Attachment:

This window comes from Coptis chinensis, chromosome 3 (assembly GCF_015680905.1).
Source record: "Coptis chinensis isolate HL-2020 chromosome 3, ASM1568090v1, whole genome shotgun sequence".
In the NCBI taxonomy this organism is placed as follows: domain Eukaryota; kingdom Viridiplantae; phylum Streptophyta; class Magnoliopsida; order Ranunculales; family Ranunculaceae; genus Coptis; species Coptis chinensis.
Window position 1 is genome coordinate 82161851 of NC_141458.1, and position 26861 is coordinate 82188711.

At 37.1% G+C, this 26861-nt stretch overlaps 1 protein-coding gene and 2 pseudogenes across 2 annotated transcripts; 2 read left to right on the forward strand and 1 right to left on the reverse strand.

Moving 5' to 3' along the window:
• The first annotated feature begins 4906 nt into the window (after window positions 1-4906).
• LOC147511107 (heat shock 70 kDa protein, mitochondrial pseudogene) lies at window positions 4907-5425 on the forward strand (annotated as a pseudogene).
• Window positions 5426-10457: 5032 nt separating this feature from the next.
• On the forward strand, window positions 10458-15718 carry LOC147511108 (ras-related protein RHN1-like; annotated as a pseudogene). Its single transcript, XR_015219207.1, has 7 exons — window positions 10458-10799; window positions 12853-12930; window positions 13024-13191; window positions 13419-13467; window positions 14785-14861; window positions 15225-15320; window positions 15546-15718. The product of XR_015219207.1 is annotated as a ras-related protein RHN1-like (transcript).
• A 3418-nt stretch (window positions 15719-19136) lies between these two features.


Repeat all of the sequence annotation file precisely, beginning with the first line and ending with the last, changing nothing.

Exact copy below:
This window comes from Coptis chinensis, chromosome 3 (assembly GCF_015680905.1).
Source record: "Coptis chinensis isolate HL-2020 chromosome 3, ASM1568090v1, whole genome shotgun sequence".
In the NCBI taxonomy this organism is placed as follows: domain Eukaryota; kingdom Viridiplantae; phylum Streptophyta; class Magnoliopsida; order Ranunculales; family Ranunculaceae; genus Coptis; species Coptis chinensis.
Window position 1 is genome coordinate 82161851 of NC_141458.1, and position 26861 is coordinate 82188711.

At 37.1% G+C, this 26861-nt stretch overlaps 1 protein-coding gene and 2 pseudogenes across 2 annotated transcripts; 2 read left to right on the forward strand and 1 right to left on the reverse strand.

Moving 5' to 3' along the window:
• The first annotated feature begins 4906 nt into the window (after window positions 1-4906).
• LOC147511107 (heat shock 70 kDa protein, mitochondrial pseudogene) lies at window positions 4907-5425 on the forward strand (annotated as a pseudogene).
• Window positions 5426-10457: 5032 nt separating this feature from the next.
• On the forward strand, window positions 10458-15718 carry LOC147511108 (ras-related protein RHN1-like; annotated as a pseudogene). Its single transcript, XR_015219207.1, has 7 exons — window positions 10458-10799; window positions 12853-12930; window positions 13024-13191; window positions 13419-13467; window positions 14785-14861; window positions 15225-15320; window positions 15546-15718. The product of XR_015219207.1 is annotated as a ras-related protein RHN1-like (transcript).
• A 3418-nt stretch (window positions 15719-19136) lies between these two features.